When the team members execute the test scenarios and test scripts, they compare the actual outcomes with the expected outcomes. When the outcomes match, the test was passed, the quality risk is covered, the requirement implemented, and they can inform the stakeholders this part of the pursued value seems to be achievable. When the expected and actual outcomes do not match, the test has failed; a quality risk has materialized, and the requirement is not yet implemented. The team now reports to the stakeholders this part of the pursued value is not yet achievable.
Note that the reporting to the stakeholders will usually be done in an automated workflow that is part of the anomaly management system.
When a test fails this often means that the rest of a test scenario cannot be completed and therefore some of the test cases will not be executed. Test execution therefore has three possible outcomes for a test case: pass, fail or not run.
When the test case passed, the team member in the role of tester registers this (or with automated testing, the test tool will take care of this registration) and there will be no further action.
When the test case failed, the tester will need to do some investigation.
In automated test execution the test script will also contain the automated check of the expected and actual outcomes. Differences will be reported so that the team members can do their investigations.
We would like to note that the expected outcome may be a very specific result (for example an exact number). Today, however, we also get to test intelligent machines that involve machine learning by which it may be difficult to exactly specify the expected outcome. In that case some sort of expectation should still be defined before executing the test, because even a rough idea of the expectation can be used to check if the system is working according to expectations.
Investigating a failed test case
Basically, there are two possible reasons for a test to fail. The most likely cause is that there's a fault in the test object. It may be that the program code contains a fault, although the configuration of the IT system could also be wrong or other reasons may exist.
The team members should however realize that another possible cause of a failing test may be that there's a fault in the test itself. The test case may have a wrong expected outcome, the test data may be wrong, the specification in for example a user story may be interpreted wrongly, or there may a multitude of other possible causes.
Therefore, the investigation of the failed test case is very important, which may be a tedious and time-consuming task. When the investigation is challenging, the team may apply "pair debugging", which means two team members work together on the investigation.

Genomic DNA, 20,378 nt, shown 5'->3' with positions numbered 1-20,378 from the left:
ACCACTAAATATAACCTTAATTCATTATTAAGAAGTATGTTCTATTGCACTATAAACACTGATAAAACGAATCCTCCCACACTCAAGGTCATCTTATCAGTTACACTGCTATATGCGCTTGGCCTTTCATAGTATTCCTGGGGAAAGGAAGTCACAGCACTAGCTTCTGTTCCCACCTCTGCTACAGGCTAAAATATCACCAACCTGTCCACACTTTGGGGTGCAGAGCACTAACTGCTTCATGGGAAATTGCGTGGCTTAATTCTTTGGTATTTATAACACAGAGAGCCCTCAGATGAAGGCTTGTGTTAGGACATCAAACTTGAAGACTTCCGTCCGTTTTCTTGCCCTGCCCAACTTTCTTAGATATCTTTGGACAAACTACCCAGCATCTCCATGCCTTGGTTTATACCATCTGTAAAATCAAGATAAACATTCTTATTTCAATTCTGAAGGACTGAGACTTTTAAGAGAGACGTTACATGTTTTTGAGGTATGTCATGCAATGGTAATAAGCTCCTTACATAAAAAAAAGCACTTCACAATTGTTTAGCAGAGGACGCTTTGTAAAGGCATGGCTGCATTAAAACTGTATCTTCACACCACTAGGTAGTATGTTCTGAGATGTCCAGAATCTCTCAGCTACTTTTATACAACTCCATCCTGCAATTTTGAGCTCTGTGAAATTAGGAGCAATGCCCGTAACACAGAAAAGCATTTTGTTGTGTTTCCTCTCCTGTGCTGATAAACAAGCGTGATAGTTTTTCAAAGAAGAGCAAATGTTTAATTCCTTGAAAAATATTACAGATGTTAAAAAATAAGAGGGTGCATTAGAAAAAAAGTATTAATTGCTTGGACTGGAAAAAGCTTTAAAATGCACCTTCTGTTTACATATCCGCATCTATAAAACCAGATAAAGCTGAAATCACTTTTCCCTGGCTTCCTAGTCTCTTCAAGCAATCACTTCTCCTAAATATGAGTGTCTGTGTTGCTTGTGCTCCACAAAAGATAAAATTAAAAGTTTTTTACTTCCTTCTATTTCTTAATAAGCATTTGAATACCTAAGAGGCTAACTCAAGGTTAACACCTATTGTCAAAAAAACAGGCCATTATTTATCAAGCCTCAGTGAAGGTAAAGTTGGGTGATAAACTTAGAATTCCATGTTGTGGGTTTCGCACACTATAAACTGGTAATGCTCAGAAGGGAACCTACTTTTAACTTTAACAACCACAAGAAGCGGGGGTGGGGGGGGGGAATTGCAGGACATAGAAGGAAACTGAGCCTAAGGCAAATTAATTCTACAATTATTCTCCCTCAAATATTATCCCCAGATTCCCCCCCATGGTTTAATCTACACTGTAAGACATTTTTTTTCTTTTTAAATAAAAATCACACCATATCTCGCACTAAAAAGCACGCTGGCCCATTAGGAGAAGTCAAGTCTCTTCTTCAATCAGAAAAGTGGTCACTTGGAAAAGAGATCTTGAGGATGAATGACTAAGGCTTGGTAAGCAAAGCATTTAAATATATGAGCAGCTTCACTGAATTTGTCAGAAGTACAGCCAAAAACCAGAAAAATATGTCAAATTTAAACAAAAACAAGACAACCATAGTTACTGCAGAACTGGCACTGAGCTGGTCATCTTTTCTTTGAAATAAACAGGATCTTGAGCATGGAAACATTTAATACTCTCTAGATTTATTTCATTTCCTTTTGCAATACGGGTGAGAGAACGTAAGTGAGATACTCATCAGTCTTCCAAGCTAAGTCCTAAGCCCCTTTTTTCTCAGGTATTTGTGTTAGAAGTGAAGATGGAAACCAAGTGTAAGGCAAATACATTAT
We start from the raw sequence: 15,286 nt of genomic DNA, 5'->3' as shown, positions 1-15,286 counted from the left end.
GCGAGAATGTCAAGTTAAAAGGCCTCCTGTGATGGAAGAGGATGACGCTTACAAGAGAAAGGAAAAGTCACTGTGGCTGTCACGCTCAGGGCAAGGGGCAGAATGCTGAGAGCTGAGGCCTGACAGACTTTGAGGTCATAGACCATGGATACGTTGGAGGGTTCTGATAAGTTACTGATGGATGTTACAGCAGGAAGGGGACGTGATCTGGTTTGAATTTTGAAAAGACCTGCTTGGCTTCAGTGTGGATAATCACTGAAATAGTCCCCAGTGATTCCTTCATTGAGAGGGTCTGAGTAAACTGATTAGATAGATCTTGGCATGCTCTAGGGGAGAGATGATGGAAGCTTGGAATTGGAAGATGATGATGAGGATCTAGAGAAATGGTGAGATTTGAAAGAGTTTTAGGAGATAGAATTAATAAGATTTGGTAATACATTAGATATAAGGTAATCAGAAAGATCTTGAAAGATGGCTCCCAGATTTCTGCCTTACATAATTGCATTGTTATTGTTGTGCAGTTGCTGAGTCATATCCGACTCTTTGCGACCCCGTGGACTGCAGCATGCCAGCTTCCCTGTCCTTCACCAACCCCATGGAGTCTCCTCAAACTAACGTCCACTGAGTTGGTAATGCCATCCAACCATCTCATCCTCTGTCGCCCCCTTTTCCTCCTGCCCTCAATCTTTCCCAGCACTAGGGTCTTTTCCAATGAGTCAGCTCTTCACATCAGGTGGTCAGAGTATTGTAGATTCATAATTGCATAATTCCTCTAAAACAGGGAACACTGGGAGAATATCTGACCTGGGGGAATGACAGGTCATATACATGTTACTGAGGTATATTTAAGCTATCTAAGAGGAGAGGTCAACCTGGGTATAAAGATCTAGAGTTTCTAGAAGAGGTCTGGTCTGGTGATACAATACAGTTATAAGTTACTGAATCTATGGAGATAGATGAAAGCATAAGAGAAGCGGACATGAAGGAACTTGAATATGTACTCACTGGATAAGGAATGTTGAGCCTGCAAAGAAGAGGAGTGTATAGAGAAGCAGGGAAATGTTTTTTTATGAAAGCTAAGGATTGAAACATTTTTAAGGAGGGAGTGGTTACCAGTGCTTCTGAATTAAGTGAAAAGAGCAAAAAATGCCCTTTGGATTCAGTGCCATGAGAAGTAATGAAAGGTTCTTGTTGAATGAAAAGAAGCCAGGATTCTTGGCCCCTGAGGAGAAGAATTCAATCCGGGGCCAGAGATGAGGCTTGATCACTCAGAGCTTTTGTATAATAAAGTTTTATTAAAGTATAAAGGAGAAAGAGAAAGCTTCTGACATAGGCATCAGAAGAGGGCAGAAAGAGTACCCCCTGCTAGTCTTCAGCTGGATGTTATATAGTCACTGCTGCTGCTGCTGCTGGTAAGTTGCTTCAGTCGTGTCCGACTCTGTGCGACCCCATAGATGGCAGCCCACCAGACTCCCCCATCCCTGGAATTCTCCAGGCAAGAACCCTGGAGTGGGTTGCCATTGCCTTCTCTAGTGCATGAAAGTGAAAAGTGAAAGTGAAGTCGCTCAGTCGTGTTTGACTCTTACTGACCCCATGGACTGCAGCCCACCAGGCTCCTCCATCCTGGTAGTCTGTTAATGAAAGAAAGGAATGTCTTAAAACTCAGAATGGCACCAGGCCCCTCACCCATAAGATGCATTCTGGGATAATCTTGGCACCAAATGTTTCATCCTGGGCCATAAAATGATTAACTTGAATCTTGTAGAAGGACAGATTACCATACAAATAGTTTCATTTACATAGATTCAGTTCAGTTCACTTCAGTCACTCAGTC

It is wise to start examining the test case itself, first the team needs to make sure they did not make a testing error, to prevent them from wasting other people's time with an anomaly report.
This investigation of a failed test case is also a testing task that always involves humans and cannot be fully automated.
Steps for analyzing the failed test and creating an anomaly
The team member should perform the following steps which in case the fault is in the test object will result in registering an anomaly:
- Gather evidence (such as screenshots or database dumps)
- Reproduce the fault (and register the steps to reproduce)
- Check for faults in the test
- Determine suspected cause(s)
- Isolate the cause (optional)
- Generalize the anomaly
- Compare with other anomalies and eliminate double
- Register the anomaly report
- Have the anomaly report reviewed
The steps are in a general order of execution, but it is possible to carry out certain steps in another sequence or in parallel or skip some steps. If, for example, the team member immediately sees that the anomaly was found previously in the same test, the rest of the steps can be skipped.
When the anomaly is fixed right away, there is no need to register an anomaly report in the anomaly management system.
The step of reproducing the fault may be difficult. In the case of performance tests and testing of batch software, for example, it costs a disproportionate amount of time to execute the whole test again. In those cases, the team member in the role of tester tries to investigate without repeating the whole test.
The person investigating the failed test case should always try to get an idea of the suspected cause. Giving this kind of information may save a lot of time for the person that has to solve the fault. If for example a numeric outcome is 100 times higher than expected, the team member in the role of tester may suspect that something has gone wrong in defining the decimal comma position in a field containing a money amount.
Be aware of fault clustering
Faults have a tendency to cluster together within a test object. If a fault occurs in a specific function, screen, operation or other part of the test object, chances are that other faults are there as well. There are various reasons for this: for example, the specific part may contain complex code; the likelihood of the programmer making a mistake is therefore greater. Alternatively, a specific part may have been created by an inexperienced developer, or by someone who was having a bad day. It is therefore advisable, when a fault is found, to always look for other faults in the immediate environment. This can be done by executing an exploratory testing charter after the automated test execution was finished.